“Before the Spirit and Opportunity rovers landed in 2004, there
was much higher uncertainty in the orbit of each moon, said Mark Lemmon of
Texas A&M University, College Station, a co-investigator with Curiosity’s
Mastcam. The first time one of the rovers tried to image Deimos eclipsing the
Sun, they found the moon was 25 miles (40 kilometers) away from where they
expected,” NASA said in a statement.



“More observations over time help pin down the details of
each orbit,” Lemmon said. 



“Those orbits change all the time in response to the
gravitational pull of Mars, Jupiter or even each Martian moon pulling on the
other.”
Curiosity Observes Sunset Eclipse: Sol
2358
: This series of
images shows the shadow of Phobos as it sweeps over NASA’s Curiosity Mars rover
and darkens the sunlight on Monday, March 25, 2019 (Sol 2358). Image credit:
NASA/JPL-Caltech

“To date, there have been eight observations of Deimos eclipsing
the Sun from either Spirit, Opportunity or Curiosity; there have been about 40
observations of Phobos. There’s still a margin of uncertainty in the orbits of
both Martian moons, but that shrinks with every eclipse that’s viewed from the
Red Planet’s surface.”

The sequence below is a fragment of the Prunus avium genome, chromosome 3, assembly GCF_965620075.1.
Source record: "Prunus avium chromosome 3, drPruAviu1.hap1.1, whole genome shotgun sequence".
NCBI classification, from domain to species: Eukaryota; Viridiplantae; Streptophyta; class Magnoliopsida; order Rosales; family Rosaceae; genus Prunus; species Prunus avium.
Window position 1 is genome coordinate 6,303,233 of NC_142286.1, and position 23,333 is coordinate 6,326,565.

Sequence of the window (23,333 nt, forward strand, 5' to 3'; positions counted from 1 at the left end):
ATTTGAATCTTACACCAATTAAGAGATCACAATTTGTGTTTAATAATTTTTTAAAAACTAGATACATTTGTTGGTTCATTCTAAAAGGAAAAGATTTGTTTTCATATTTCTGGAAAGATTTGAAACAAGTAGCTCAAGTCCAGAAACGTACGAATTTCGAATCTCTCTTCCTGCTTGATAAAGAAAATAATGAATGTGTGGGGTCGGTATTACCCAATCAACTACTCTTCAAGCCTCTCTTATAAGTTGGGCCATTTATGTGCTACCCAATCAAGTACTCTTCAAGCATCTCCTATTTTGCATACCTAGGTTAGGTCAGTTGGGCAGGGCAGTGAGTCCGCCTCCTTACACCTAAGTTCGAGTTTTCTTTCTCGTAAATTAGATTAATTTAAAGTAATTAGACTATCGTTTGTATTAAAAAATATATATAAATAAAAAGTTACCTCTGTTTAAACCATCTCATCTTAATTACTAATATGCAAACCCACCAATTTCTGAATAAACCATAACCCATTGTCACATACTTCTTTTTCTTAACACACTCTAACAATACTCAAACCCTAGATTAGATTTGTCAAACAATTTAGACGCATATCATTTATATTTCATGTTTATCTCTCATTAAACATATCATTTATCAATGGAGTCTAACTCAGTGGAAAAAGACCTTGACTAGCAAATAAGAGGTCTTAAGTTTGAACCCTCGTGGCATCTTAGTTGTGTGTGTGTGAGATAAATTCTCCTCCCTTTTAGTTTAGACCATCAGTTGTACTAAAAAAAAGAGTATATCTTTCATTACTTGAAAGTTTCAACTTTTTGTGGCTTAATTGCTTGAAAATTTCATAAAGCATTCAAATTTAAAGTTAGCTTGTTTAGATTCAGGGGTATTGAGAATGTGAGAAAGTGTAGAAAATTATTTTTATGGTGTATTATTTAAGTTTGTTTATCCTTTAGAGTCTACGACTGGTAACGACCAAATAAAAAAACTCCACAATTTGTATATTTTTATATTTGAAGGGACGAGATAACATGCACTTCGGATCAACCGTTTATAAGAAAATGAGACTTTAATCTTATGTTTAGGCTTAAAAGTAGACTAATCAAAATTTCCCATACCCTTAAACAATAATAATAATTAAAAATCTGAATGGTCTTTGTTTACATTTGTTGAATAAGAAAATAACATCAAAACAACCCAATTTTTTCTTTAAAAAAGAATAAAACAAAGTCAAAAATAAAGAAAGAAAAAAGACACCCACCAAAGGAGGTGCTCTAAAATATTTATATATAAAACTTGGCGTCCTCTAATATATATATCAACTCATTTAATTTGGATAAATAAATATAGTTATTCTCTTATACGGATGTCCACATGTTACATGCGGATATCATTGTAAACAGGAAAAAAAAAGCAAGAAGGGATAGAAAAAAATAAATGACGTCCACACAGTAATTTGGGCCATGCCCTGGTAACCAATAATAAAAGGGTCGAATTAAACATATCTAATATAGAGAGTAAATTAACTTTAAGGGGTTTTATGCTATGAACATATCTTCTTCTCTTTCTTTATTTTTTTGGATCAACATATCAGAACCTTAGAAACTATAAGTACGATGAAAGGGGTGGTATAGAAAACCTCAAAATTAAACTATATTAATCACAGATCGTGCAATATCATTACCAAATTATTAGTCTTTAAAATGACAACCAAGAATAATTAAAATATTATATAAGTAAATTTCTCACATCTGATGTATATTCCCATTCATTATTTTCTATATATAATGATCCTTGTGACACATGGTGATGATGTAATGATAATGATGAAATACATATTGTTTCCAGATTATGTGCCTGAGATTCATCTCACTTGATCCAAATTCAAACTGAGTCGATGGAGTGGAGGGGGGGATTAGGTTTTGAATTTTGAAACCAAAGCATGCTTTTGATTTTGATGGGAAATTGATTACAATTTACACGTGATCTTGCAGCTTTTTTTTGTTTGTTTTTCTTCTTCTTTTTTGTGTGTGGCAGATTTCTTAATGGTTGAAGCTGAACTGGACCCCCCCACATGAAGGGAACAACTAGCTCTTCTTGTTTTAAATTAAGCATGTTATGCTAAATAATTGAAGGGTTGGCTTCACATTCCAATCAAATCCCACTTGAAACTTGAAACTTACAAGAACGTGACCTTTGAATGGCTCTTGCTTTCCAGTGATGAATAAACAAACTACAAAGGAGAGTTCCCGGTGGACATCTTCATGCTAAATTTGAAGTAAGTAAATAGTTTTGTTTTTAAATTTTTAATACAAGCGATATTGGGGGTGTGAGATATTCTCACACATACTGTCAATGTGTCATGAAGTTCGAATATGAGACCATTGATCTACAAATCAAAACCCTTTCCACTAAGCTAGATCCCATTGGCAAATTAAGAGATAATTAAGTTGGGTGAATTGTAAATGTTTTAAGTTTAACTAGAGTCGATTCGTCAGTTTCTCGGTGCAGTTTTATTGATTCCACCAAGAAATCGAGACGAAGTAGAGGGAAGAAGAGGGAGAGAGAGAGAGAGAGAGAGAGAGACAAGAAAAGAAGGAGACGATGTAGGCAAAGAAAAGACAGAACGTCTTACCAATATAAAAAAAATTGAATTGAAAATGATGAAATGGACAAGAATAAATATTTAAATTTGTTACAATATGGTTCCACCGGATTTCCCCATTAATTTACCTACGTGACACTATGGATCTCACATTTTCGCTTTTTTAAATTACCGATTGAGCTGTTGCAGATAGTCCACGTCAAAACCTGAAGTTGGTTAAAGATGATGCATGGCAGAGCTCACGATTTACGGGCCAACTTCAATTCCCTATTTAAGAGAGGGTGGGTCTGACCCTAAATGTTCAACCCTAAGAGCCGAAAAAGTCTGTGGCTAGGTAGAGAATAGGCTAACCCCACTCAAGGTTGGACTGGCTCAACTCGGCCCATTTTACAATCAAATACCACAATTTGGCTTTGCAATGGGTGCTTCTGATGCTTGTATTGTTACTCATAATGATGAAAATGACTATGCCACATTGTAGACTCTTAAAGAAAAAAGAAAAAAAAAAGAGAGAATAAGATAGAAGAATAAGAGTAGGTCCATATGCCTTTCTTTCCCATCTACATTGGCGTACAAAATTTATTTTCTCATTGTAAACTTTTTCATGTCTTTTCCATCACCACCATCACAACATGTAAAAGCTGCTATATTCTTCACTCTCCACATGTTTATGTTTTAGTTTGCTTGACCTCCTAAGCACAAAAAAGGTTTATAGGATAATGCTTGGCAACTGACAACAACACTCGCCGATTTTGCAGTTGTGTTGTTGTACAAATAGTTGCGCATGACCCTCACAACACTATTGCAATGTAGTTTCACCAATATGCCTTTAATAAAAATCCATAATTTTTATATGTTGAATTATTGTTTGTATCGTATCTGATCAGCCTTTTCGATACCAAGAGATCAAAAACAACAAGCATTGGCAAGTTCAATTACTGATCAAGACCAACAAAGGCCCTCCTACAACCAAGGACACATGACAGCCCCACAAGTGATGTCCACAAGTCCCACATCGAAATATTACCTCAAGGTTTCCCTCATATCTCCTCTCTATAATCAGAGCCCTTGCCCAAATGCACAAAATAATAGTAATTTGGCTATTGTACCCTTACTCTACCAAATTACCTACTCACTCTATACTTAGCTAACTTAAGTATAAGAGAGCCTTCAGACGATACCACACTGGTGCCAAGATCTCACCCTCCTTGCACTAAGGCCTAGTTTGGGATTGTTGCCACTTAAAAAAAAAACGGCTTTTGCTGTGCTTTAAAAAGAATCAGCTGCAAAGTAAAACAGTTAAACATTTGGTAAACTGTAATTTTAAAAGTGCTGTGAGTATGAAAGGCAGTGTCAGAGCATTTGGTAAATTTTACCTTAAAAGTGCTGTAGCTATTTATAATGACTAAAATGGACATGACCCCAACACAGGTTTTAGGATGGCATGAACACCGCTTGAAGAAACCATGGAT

Curiosity Observes Phobos Eclipse: Sol
2359:
This image shows the
Martian moon Phobos as it crossed in front of the Sun, as seen by NASA’s
Curiosity Mars rover on Tuesday, March 26, 2019 (Sol 2359). Image credit:
NASA/JPL-Caltech/MSSS
Curiosity Observes Deimos ‘Eclipse’:
Sol 2350
: This images shows
the Martian moon Deimos as it crossed in front of the Sun, as seen by NASA’s
Curiosity Mars rover on Sunday, March 17, 2019 (Sol 2350). Image credit:
NASA/JPL-Caltech/MSSS.
The car sized
rover has recently moved on from Vera Rubin Ridge to her new Red Planet home
and next area of investigation – previously dubbed the ‘clay-bearing unit’ and
now renamed ‘Glen Torridon’.



‘Glen Torridon’ sits in a trough just south of the ridge. Clay minerals in this
unit may hold more clues about the ancient lakes that helped form the lower
levels on Mount Sharp.

NASA’s Curiosity rover departs Vera Rubin
Ridge and head towards the next exploration site called the Clay Bearing Unit –
seen in this mosaic of images from the navigation camera. This navcam camera mosaic was stitched from raw images
taken on Sol 2298, Jan. 23, 2019 and colorized. Credit: NASA/JPL/Marco Di
Lorenzo/Ken Kremer/kenkremer.com